An anxiety free water future?
Let’s be honest, there’s a lot of anxiety going on, and it’s not just emanating from the halls of Washington D.C. In the Evergreen state, 2016 saw a “process” to develop a “process” to develop clean water guidance. That’s the equivalent of being told to shelter in place.
This story and the H20 Breakfast is not interested in fanning the flames of anxiety or sheltering in place. Instead, we find ourselves in the unique position of defining our water future on our terms, and celebrate the local men and women quietly taking real actions and real steps to bring this future to us. Register now to join the conversation at this year’s H2O Breakfast.
This story highlights IWAC, the Idaho Washington Aquifer Collaborative. Consider it Exhibit A toward an anxiety free water future.
The story begins on a typically cold day in February, 2012. Over 200 people turned out at the first H20 Breakfast to listen to Pat Mulroy talk about water in the Las Vegas area. Said Pat famously about their water fights, “When there was no water left to fight over, the only thing left was to work together.”
Mike Galante, District Manager of North Kootenai Water District, was one of many water purveyors from the Coeur d’Alene/Spokane corridor in the room. His thought echoed that of his brethren, “We can do better in my community and this region.”
So meetings were held and with no grand proclamation, purveyors from both sides of the border created IWAC. Said Mike, who became the first president of IWAC, “We figured if we can work together to allocate water for future use, every community across both borders wins.” But when two states and several communities are perceived as competing over the same water supply, kumbaya was not the by-word of the day when IWAC formed.
Said Dan Kegley, the current IWAC president and City of Spokane Director of Water, Wastewater Collection and Hydroelectric Services, “IWAC’s first accomplishment was to dispel a lot of myths with each other as to who was the biggest water hog. Trust was in short supply.”
With the building of trust came collaboration on planning, public messaging, technical studies and more. IWAC’s ambition is to further a regional, bi-state approach to protecting the health of the aquifer and delivering water without the ego of a single agency or person ruling the roost, or the courts playing referee. The holy grail would be achieving an anxiety free water future.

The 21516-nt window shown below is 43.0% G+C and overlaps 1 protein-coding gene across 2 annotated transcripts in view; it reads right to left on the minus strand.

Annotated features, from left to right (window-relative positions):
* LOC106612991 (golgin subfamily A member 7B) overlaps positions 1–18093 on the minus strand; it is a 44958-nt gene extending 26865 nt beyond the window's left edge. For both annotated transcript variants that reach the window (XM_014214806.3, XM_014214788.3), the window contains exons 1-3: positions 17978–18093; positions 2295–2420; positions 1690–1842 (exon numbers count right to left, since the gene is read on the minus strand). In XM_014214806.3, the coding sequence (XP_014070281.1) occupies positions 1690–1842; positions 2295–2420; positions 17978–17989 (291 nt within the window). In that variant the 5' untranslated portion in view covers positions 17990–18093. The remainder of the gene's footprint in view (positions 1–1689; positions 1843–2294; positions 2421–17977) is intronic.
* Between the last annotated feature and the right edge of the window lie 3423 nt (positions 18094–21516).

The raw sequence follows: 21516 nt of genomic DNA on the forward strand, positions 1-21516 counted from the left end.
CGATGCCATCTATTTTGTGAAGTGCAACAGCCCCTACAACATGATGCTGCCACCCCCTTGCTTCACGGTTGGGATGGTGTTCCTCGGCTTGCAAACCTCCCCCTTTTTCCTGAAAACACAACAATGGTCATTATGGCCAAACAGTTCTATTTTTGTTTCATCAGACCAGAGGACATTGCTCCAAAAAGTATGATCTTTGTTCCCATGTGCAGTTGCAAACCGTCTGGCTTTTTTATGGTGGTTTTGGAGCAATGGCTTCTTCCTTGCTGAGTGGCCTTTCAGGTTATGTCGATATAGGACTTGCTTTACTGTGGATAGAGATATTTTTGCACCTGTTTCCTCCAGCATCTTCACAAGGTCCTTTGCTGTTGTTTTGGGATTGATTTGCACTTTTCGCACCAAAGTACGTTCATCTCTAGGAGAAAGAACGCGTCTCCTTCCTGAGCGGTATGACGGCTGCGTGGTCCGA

Said Dan, “Individually or collectively, it’s a mistake to create a contest between being environmentally and financially responsible. You need both. In Spokane, our population has grown over the last 20 years but our overall water use has gone down. You do that by chasing down water leaks in the system and engaging businesses and individuals in water conservation.”
Continues Mike, “When we pump less we keep costs down for our customers. And when we keep production down, it’s good for the river and aquifer, enabling our communities to grow and attract new talent. We’re better off figuring out ways to do that together than being competitors over the last drop. That was Pat’s message.”
Mike and Dan also credit Washington State University and the University of Idaho for helping as each purveyor’s sense of stewardship has grown to looking beyond their customer base and state boundaries. Said Mike “They’ve done modeling, given grad student time, and conducted research that has been essential to our development.”
The commitment to joint action will also be seen this spring as IWAC begins airing joint water conservation and quality messages on television and other media. Said Dan, “IWAC is funding it with the help of multiple agencies across both borders. That’s never happened before, but that’s what we need to do to jointly own the regional conversation about conservation.”
Ways to keep leveraging and creating win-win situations is what Craig Mackey, this year’s H20 keynote, will bring. Said Forum Executive Director Andy Dunau, “We hope Craig challenges us with insights just like Pat did. But what’s different this year is we’re also building a program to showcase local, organically grown successes like IWAC. Our communities can jointly define the terms of our water destiny.”